There are over 10,000 Main Streets in the United States of America. They’re scattered everywhere. Focal points of Christmas card townships, city corners, college campuses. You can envision a Main Street in your mind without even needing to visit one: strings of kitschy gift shops, a historic post office, probably a dilapidated dry cleaning service or two with boarded up windows. I must confess, I am pathetically in love with the self-righteous importance of Main Streets. They’re not just streets, but capital M Main Streets. Every local knows which street you’re talking about. The only one that matters.
I can’t walk down the Main Street we knew anymore because that’s just something that happens when you love someone and they leave. You start taking the long way home, even when the sun sets and you’d theoretically be much safer as a woman walking under Main Street’s lampposts rather than traversing the unlit, soulless alleyways. You start driving past Main Street without letting your eyes flit left or right, because you know that you’ll see them— them— those young, red-faced couples standing at the corner, waiting for the pedestrian light to turn. If I look a little too long, the girl in the red coat becomes me. She’s wiping the fog from the boy’s clear-rimmed glasses with her scarf like I did for you.
Maybe one day I’ll be brave enough to stand at that light alone until it turns. Maybe I’ll walk to the coffee shop where we used to order spicy chai in late October and watch the hungover college kids meander through the farmers market, toting around loaves of sourdough bread and orange wildflowers. I’ll have no one to laugh at them with but the tea would be just as sweet. I’ll make it work.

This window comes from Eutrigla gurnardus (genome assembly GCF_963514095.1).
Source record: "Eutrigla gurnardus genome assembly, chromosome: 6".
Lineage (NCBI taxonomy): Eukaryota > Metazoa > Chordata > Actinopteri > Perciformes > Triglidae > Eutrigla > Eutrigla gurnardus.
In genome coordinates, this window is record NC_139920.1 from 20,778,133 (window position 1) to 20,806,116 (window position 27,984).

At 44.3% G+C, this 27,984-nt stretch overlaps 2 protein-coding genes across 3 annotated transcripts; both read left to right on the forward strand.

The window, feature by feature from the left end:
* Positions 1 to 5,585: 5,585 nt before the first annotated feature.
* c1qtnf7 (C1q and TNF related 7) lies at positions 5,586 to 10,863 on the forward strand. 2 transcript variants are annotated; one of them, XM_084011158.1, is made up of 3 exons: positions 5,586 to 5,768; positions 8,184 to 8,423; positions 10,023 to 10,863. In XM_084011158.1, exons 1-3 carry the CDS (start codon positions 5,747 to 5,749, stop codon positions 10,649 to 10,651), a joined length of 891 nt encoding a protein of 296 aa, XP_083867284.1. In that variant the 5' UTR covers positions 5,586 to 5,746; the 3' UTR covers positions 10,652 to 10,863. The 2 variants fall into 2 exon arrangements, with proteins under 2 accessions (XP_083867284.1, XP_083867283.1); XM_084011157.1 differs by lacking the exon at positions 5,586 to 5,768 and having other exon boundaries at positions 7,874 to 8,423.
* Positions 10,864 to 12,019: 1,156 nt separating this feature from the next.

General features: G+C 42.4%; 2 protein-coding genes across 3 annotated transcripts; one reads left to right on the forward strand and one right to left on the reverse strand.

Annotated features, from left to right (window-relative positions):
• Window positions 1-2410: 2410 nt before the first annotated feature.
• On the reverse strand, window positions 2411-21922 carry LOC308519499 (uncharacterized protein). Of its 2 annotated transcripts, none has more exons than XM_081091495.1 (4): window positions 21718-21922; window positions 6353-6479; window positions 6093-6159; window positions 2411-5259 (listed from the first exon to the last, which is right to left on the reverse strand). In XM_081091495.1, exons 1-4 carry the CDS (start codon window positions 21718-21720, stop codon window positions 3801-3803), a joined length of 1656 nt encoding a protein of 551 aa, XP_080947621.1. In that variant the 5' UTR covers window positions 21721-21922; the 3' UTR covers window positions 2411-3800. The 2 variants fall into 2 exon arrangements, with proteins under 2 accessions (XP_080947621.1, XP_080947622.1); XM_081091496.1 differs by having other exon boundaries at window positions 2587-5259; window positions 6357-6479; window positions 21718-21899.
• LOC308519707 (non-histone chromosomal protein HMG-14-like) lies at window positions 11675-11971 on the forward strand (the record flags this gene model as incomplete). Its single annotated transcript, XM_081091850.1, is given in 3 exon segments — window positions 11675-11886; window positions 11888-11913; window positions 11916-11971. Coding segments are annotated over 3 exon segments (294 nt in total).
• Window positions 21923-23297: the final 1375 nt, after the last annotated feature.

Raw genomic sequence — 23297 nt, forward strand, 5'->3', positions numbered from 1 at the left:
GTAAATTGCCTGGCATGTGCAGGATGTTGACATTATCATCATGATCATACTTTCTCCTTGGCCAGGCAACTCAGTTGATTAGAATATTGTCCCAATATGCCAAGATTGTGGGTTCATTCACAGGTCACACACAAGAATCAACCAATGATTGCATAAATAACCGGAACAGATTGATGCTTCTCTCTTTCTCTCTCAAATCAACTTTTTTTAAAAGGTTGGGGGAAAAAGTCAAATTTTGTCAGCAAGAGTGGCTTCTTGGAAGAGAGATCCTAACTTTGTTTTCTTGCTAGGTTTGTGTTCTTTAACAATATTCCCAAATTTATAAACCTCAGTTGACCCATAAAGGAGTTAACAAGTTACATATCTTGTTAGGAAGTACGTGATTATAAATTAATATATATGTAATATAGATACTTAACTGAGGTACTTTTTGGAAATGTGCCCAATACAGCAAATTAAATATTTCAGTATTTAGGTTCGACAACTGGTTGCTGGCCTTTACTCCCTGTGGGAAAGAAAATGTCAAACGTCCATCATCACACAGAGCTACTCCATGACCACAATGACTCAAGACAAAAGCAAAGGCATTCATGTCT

There are over 10,000 Main Streets in the United States of America but only one that matters to me. It’s the one nestled in the heart of Southwest Virginia, where we’d peer into the high-end clothing stores and pretend we could afford the outfits on the window mannequins. It’s the one where we snuck into that record store and I went home with miscellaneous 60s, Bonnie Tyler, Jesus Christ Superstar, and Vivaldi’s The Four Seasons. That was the day we ran to the bus stop in the rain, your socks drenched and hair glued to your forehead and I knew it. I could never love anyone like this again.
On Main Street I watched your eyes fill with rain as you sang Happy Birthday to me over chocolate cheesecake. On Main Street we shared blood orange sorbet on the bench and watched the usual crowd of night revelers stumble into bars. On Main Street we joked about being married college professors like the ones we’d spot at the underrated sushi place. On Main Street we thought it would all work out.
Maybe one day I’ll stop taking the long way home.